That September, fifty-five delegates representing every colony but Georgia met in Philadelphia. Paul Revere rode into town on the 17th to present Massachusetts’ statement, the Suffolk Resolves, suggesting that the colonies form their own military, refuse to pay British taxes, cut off trade with Britain and its colonies in the West Indies, and create their own government. The delegates agreed, appointing twenty-four members to create a list of American rights and grievances, devise redress, or secure Britain’s acquiescence.
When London learned of the formation of this Continental Congress, a forty-four-gun British frigate began patrolling the Delaware River and Bay, interrupting commerce, collecting intelligence, and chasing smugglers.
A Second Continental Congress met on May 10, 1775. George Read, Caesar Rodney and Thomas McKean once again represented the Lower Three Counties. John Dickinson served as a Pennsylvania delegate. Although it was agreed that a Continental Army was needed, an Olive Branch Petition was drafted and approved. When this peace missive arrived in England, the King refused to read it, officially declaring the colonies to be in a state of rebellion.
Fear escalated. Henry Fisher of Lewes was asked to establish thirteen alarm posts following the river from Cape Henlopen, Mispillion River, Murderkill River, Bombay Hook, Port Penn, and further north to Philadelphia. The lower alarm posts were equipped with small boats and cannon.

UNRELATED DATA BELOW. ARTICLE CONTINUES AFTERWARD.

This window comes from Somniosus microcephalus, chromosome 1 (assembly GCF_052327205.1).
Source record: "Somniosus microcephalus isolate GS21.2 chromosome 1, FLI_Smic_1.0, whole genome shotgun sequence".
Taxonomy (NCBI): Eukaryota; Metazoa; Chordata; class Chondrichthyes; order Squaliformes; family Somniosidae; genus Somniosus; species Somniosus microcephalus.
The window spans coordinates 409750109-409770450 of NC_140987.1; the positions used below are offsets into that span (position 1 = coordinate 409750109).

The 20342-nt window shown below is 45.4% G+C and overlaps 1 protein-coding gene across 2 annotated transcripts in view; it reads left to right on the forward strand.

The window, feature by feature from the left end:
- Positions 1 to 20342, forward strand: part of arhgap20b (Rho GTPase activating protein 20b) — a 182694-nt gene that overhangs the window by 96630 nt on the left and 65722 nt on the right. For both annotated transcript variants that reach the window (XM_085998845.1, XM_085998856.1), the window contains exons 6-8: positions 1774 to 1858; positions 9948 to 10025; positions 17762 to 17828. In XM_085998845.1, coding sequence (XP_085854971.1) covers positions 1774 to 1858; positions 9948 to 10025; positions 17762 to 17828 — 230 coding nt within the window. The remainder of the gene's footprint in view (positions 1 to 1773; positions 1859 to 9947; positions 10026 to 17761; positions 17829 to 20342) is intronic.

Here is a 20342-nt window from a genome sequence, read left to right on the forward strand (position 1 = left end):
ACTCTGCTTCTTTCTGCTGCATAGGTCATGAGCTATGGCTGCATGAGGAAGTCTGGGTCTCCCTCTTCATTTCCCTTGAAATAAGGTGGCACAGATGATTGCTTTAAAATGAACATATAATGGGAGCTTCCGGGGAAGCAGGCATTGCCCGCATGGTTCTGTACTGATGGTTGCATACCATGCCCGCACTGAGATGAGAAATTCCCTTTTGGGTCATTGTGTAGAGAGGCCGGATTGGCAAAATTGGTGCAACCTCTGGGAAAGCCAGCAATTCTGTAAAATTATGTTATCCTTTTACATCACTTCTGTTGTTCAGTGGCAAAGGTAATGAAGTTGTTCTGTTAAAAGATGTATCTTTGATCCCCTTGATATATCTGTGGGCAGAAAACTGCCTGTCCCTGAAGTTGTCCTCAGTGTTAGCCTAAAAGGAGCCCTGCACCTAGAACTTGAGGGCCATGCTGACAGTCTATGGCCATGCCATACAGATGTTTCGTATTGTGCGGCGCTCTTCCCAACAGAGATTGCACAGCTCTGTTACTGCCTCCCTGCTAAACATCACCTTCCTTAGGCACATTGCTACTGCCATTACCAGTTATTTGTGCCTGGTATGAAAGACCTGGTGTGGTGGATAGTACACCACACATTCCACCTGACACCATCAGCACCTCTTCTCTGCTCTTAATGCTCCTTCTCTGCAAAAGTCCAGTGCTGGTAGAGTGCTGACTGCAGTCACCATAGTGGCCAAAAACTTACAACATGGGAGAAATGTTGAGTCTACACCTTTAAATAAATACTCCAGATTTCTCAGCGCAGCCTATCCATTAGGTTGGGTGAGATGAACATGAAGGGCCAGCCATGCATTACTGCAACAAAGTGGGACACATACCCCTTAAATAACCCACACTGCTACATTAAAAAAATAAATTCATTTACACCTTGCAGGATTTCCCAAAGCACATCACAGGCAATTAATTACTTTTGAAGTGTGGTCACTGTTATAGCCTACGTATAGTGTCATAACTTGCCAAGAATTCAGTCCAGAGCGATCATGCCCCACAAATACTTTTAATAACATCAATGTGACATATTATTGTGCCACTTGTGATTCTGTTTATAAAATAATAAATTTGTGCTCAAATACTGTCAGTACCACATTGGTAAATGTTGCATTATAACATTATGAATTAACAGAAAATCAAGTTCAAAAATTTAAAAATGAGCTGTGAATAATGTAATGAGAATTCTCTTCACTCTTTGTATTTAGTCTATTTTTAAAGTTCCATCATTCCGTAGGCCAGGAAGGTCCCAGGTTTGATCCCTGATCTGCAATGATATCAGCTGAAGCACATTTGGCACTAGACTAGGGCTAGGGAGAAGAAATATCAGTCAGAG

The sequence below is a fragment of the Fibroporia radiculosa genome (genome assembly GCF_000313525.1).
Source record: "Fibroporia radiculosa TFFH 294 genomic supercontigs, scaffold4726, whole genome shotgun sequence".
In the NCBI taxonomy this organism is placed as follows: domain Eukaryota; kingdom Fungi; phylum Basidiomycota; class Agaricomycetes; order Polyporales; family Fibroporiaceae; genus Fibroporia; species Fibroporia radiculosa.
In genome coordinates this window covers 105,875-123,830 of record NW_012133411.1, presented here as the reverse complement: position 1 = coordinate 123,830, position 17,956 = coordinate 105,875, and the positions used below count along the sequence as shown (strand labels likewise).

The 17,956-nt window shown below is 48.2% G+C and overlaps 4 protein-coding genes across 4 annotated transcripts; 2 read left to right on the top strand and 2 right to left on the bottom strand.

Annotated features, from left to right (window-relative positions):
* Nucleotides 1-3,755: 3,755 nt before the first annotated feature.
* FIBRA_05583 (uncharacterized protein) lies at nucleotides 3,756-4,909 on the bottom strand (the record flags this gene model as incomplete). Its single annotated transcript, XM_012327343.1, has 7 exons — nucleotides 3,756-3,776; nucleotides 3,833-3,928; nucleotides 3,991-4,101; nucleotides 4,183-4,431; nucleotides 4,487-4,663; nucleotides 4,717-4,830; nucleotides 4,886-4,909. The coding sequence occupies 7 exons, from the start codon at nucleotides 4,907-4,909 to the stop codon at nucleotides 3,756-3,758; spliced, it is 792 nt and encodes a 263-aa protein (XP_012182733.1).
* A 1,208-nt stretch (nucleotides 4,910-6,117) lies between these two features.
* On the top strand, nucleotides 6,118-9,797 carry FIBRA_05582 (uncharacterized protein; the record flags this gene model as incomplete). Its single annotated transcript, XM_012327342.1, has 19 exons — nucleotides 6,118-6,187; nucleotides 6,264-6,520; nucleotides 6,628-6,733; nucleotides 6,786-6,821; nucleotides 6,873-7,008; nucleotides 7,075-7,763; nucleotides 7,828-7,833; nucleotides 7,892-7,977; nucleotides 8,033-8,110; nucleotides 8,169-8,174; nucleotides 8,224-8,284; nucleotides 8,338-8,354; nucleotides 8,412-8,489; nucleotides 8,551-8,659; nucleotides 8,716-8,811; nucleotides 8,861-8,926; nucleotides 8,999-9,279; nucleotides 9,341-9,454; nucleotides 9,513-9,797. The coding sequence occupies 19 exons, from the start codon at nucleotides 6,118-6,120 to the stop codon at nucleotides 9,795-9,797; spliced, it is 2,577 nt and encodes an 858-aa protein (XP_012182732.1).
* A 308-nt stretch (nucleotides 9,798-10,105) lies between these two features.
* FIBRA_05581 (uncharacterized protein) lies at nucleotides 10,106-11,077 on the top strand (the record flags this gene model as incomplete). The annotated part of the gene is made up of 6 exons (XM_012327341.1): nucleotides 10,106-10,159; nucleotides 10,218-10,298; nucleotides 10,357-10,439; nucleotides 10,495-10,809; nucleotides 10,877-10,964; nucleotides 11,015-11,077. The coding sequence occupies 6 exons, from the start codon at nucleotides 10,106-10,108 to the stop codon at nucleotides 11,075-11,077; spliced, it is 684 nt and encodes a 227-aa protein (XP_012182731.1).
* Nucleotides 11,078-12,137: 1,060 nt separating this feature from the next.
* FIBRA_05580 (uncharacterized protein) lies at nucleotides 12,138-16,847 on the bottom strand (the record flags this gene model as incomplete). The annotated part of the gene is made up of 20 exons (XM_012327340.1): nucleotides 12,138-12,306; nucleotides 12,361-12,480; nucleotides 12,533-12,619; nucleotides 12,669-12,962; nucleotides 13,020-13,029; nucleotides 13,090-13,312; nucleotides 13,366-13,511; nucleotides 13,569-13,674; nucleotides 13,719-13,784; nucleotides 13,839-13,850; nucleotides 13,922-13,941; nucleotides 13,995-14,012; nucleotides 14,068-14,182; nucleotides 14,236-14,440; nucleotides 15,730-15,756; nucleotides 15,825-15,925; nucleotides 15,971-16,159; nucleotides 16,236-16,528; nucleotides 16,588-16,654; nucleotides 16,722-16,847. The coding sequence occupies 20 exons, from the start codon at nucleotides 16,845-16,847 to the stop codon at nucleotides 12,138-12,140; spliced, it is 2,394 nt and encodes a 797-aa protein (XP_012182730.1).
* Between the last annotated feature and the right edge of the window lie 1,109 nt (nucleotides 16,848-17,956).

In December, Esek Hopkins of Rhode Island was appointed commander-in-chief of the newly-created Continental Navy comprised of seven ships: two 24-gun frigates, the Alfred and the Columbus; two 14-gun brigs, the Andrea Doria, and the Cabot; and three schooners, the Hornet, the Wasp, and the Fly. Because the river was frozen, Hopkins’ fleet had to wait in Philadelphia until February 11, 1776. Fearful that the Continental Naval Committee was “taking the Bread from their mouths,” the Delaware River pilots asked Henry Fisher to be their spokesman. In response, the Naval Committee approved ten Delaware River pilots to serve as “scouts of the waterway” to send dispatches of enemy activity along the coast to Philadelphia throughout the war.